Mean City (Quicksilva) Review | Commodore User - Everygamegoing

Commodore User

Mean City
By Quicksilva
Commodore 64

Published in Commodore User #49

Mean City

These 'non games' are becoming very easy to spot - and very boring to play. The people who write the code are obviously no cretins, but they've a poor excuse for an imagination. Listen to this:

"Civilisation is trying to rebuild itself after world wide nuclear devastation... There has been a polarisation of the surviving cultures... two armed camps, the cabal of the cities aligned against a tribal federation of the mutants led by your father Hante. Unfortunately, he has been captured... You, Sante, must release him if the federation is to hold its unity.

Nothing stunning there. Any one of half-a-dozen typical cassette inlays could fit this game because in reality it has very little to do with post-nuclear holocaust cities, Hante, Sante and mutants and everything to do with 'you shoot them and they shoot you'.

Mean City

Mean City is really a two player game, although one player can compete with the computer that's obviously not how the game was meant to be played. The city is in fact a maze and, to give it its due, it is not a bad one. The action is viewed from above and, although what you see below is represented two dimensionally, the city is not all on one level and has raised walkways and platforms.

There's actually one really crucial aspect of the plot I left out. You have an evil cousin called Calte (not Fante, Wante or Bante?) who is also out to discover your old man's whereabouts so he can claim leadership of the federation, so you must get there before he does. The wicked cousin role is taken on by player two - none of your Gauntlet style camaraderie here, it's all-out urban warfare.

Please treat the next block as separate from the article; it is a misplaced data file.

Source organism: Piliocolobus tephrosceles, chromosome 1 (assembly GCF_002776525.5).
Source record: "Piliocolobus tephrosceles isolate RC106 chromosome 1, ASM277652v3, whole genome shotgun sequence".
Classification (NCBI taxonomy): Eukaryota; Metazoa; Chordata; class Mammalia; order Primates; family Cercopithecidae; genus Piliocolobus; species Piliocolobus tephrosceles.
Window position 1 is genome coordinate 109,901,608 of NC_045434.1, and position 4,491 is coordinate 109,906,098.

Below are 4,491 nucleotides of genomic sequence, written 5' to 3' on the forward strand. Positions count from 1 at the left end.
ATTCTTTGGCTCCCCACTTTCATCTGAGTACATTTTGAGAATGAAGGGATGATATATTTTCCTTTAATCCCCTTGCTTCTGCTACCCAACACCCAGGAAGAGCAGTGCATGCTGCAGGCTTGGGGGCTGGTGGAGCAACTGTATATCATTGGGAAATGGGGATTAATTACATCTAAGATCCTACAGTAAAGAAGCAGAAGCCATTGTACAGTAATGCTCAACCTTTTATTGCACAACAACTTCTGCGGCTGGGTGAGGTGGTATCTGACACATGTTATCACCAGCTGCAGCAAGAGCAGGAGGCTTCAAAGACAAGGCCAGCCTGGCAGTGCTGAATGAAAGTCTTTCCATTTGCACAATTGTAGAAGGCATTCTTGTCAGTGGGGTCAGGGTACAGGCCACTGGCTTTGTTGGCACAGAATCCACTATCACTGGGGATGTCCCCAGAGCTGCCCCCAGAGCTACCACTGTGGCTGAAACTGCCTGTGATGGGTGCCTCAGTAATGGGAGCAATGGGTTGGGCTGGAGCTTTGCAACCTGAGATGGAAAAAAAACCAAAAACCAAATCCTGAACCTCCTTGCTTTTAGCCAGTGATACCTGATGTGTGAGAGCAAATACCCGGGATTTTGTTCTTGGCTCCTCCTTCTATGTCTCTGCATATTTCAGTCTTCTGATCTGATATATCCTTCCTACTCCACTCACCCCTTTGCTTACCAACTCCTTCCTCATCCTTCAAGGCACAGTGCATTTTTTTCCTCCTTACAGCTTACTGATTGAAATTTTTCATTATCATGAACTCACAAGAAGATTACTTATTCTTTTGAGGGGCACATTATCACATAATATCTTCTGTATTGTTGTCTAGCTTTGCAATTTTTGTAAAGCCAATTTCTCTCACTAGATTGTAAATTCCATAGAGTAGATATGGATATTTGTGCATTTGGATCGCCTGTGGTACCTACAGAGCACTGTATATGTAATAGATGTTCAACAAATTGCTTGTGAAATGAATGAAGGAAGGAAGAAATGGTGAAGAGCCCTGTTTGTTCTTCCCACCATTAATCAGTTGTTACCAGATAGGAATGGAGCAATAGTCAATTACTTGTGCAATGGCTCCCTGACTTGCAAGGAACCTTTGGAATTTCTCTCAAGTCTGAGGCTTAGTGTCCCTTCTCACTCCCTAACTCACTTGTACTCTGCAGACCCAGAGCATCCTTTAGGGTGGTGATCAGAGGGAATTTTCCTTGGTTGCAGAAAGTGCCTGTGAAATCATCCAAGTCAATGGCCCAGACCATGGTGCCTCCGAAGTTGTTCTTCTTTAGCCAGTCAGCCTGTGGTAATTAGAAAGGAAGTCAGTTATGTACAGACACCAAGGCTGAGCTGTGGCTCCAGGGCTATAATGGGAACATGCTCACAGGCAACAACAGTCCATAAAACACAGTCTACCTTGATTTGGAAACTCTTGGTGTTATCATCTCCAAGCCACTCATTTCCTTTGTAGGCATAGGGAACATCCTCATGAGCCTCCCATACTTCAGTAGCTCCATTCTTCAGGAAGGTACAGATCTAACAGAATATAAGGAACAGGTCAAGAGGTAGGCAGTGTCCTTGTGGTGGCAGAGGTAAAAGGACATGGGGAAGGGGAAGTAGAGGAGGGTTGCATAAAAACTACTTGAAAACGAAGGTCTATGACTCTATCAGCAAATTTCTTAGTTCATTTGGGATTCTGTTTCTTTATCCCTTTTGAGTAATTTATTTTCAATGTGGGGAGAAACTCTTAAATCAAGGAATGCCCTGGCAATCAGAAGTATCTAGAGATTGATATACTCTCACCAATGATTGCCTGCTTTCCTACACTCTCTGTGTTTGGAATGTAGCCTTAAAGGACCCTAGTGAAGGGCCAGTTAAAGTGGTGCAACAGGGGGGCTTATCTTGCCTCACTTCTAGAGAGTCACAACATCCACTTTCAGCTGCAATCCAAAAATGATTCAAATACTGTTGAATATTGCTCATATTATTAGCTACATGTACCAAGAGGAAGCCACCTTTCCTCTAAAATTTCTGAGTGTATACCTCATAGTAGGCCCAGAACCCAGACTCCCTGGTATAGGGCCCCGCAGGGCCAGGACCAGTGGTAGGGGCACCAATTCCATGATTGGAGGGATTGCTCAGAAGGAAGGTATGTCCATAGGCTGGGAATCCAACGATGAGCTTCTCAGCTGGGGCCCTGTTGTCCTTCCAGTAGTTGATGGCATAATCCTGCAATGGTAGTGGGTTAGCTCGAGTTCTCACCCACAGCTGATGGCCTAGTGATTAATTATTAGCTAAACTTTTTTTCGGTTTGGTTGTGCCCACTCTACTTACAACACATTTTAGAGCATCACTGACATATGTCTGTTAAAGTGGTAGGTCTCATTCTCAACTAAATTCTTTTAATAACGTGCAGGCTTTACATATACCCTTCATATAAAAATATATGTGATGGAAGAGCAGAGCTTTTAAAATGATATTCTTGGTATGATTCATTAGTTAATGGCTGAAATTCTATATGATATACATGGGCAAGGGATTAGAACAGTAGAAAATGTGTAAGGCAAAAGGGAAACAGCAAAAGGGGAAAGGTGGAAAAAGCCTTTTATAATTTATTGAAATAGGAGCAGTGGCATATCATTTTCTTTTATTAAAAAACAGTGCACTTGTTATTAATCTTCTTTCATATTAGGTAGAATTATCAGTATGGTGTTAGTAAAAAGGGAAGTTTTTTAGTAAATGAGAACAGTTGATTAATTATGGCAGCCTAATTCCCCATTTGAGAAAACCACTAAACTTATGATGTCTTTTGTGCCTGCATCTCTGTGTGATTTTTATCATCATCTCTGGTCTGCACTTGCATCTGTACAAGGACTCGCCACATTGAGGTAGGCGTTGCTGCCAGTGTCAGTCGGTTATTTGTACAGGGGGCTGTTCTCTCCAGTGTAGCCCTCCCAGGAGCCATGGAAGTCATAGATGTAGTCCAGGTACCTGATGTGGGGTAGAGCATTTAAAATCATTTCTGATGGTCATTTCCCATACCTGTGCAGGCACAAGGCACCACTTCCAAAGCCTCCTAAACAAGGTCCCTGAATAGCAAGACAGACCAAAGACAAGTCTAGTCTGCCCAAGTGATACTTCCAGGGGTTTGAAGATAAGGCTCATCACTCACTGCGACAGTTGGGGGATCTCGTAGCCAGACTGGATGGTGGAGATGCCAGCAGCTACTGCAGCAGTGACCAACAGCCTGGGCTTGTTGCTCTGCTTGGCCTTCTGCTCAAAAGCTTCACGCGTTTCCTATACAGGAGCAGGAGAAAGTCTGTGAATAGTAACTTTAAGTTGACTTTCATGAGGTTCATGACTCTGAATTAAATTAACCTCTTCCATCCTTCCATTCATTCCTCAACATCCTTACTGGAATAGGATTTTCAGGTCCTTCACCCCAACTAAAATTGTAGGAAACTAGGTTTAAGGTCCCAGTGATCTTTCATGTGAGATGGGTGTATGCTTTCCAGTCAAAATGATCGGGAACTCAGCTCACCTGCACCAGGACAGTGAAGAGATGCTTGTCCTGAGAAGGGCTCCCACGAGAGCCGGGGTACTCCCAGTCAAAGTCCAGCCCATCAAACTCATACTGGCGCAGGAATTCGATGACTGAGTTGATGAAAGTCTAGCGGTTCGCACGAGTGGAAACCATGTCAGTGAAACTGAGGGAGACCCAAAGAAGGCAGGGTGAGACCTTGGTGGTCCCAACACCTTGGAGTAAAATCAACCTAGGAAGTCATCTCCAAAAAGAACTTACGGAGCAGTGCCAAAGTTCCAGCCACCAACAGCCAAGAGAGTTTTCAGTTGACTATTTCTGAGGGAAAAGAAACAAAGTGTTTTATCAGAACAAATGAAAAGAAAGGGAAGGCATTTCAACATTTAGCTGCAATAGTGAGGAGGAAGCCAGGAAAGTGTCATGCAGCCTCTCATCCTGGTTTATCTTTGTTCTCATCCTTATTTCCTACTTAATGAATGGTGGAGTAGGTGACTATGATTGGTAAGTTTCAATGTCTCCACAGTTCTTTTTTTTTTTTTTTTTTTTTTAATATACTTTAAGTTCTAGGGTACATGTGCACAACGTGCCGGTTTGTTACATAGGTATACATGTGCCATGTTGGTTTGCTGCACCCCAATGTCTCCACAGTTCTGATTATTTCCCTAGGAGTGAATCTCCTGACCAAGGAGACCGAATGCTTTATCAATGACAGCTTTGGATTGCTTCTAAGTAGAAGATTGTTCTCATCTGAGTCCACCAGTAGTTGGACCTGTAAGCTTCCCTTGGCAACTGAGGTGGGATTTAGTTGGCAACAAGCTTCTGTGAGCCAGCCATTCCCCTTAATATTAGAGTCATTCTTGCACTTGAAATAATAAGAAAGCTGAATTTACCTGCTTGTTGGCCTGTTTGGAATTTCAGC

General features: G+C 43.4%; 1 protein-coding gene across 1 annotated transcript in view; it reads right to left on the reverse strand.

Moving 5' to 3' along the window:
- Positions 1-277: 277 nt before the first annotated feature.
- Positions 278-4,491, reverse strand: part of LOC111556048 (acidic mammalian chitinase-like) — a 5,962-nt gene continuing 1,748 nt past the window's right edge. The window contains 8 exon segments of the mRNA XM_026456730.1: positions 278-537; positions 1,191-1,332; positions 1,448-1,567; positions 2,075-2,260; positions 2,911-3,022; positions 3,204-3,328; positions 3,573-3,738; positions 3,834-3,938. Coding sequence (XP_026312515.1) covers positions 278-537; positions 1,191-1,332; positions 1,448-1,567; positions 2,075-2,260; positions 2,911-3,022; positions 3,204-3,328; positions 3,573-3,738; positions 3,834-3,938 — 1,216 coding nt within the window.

Both you and the wicked cousin set out in hot pursuit of the old boy at the same time in the same maze. To begin with, it's probably best to ignore each other - you'll have your hands full fighting off the city dwellers. Your only means of defence is a puny ping pong ball type cannot which is effective, but slow. Once you hit the 3000 mark you can rob assailants of their more powerful weapons. Your immediate objective, apart from staying alive, is to obtain four parts of the digital key which opens your old fella's cell.

The screen is divided in two, so each of you in effect has an aerial window onto the section of the city through which you are travelling. The centre of the screen is occupied by the score display, an indicator which is supposed to give a clue as to the location of the nearest key section; but which proved in practice to be unreliable, and two huge oscilloscopes which seemed to serve no purpose whatsoever. The net result of all this clutter in the middle of the screen is that you get not a half, but one third of the screen through which to view the action. It's not enough, you can't see what's coming at you until it's on top of you, by which time it's too late.

And that's all there is to it. Blast the attackers, collect the key segments and try to hold on to them. If there were two of you playing I can see you might get more fun beating the living daylights out of each other, but as a solitary pastime Mean City is pretty poor entertainment.

Ken McMahon

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